“My lifelong belief in the power of handwritten letters started at a young age. To this day, I can remember my mom pulling up to our mailbox every day after school. She’d put the car in park, roll down the window, and pull what felt like heaps of mail into the car. Every day, without fail, I would ask if there was anything for me. More likely than not, the daily correspondences were just catalogs, bills, and the odd note from a family or friend—seldom was there anything special waiting for me. But every day, I asked and waited.
As I got older, I became obsessed with writing thank you notes and even designed my own stationery covered in colorful patterns and printed on my computer with my mom’s help. I came to realize receiving mail is like receiving a hug. It’s something so small that can change your whole day for the better, an unexpected reminder someone is thinking about you. As hugs are seldom these days in 2020, a letter in the mail feels much more important. At the start of March 2020, the COVID-19 pandemic caused the world to seemingly shut down overnight.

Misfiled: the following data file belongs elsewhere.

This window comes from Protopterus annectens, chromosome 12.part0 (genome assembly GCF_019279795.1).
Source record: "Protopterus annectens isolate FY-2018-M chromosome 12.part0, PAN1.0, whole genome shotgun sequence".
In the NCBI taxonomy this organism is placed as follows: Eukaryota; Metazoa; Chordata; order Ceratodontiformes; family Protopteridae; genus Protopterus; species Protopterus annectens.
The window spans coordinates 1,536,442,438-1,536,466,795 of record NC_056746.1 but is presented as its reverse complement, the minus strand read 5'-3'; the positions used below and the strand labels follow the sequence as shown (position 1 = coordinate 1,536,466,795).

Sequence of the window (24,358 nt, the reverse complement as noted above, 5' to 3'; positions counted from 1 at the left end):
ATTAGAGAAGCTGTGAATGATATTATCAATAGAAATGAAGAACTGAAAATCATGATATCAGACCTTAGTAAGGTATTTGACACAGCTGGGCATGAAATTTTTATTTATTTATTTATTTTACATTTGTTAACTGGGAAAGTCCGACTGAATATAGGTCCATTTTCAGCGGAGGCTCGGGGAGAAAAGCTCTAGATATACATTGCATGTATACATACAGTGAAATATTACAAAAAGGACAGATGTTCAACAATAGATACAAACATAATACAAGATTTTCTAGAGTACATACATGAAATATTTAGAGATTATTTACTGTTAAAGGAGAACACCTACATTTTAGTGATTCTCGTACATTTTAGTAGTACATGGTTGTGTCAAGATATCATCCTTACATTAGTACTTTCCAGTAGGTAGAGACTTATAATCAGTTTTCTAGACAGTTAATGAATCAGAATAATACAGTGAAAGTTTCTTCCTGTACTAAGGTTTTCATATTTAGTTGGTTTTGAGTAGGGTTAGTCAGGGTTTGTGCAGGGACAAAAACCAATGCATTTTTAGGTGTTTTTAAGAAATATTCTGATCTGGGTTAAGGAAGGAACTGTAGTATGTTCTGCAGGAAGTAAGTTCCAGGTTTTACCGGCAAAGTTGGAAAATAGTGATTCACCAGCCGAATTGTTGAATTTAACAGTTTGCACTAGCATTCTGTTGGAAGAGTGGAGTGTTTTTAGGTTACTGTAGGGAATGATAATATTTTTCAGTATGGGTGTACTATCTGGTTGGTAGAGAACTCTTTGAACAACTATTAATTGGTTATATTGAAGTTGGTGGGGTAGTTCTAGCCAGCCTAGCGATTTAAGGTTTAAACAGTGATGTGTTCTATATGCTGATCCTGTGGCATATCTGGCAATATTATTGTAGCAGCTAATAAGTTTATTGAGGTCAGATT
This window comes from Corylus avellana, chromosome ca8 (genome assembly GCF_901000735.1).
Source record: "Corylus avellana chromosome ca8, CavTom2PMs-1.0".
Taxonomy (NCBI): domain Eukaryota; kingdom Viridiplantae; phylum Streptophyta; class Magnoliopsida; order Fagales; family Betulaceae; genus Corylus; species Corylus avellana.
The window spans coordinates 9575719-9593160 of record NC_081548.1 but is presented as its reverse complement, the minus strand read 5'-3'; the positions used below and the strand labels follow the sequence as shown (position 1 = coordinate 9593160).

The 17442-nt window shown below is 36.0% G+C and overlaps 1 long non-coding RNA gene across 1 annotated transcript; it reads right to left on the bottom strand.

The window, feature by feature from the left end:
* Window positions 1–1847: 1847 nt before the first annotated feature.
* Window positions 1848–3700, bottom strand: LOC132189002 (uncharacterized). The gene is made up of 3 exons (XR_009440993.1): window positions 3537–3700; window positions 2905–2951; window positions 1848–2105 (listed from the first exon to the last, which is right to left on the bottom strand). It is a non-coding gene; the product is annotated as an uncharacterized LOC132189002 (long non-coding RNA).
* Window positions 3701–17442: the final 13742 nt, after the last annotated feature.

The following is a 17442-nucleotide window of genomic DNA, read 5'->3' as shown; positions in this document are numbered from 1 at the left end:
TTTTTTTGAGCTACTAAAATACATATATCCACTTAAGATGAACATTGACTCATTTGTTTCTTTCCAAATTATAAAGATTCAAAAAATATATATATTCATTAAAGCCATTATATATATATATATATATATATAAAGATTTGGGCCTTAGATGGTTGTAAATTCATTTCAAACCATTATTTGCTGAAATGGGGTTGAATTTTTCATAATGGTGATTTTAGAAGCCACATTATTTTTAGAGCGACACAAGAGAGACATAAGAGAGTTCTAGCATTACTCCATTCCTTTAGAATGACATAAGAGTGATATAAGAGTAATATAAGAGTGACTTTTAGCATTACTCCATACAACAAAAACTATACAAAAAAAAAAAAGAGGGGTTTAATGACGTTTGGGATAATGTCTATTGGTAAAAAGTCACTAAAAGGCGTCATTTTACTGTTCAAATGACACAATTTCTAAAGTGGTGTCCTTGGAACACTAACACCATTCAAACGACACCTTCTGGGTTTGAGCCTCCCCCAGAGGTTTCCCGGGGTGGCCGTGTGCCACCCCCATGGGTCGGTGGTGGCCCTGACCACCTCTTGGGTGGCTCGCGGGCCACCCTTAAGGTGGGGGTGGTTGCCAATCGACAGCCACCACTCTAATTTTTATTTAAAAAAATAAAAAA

Millions of Americans were separated from their families, forced to stay inside, and faced with endless uncertainty about the future. As I worked from my home office, A.K.A. my converted dining room table, I had CNN on in the background. I remember sitting there, thinking how hopeless I felt. The ICUs filling up, hospital heroes fighting every day in an uphill battle, and so many isolated and alone. I was grateful to be healthy and sheltering in place with my wonderful husband and fluffy pup, Leia, but all I wanted to do was to help. But over and over, I heard the best thing I could do to ‘help’ was to stay at home and stay in place.
Day after day I sat, frustrated in this feeling. I’m an action-oriented person, and sitting still without a positive game plan felt even more like this raging pandemic was winning. That was, until one day I received a knock on the door from my mailman with a care package in his hands from my parents, sent from hundreds of miles away. While writing this almost a year later, I can’t help but start tearing up from the overwhelming feeling of hope and love the United States Postal Service had once again brought me. It reminded me even while separated, we’re not alone.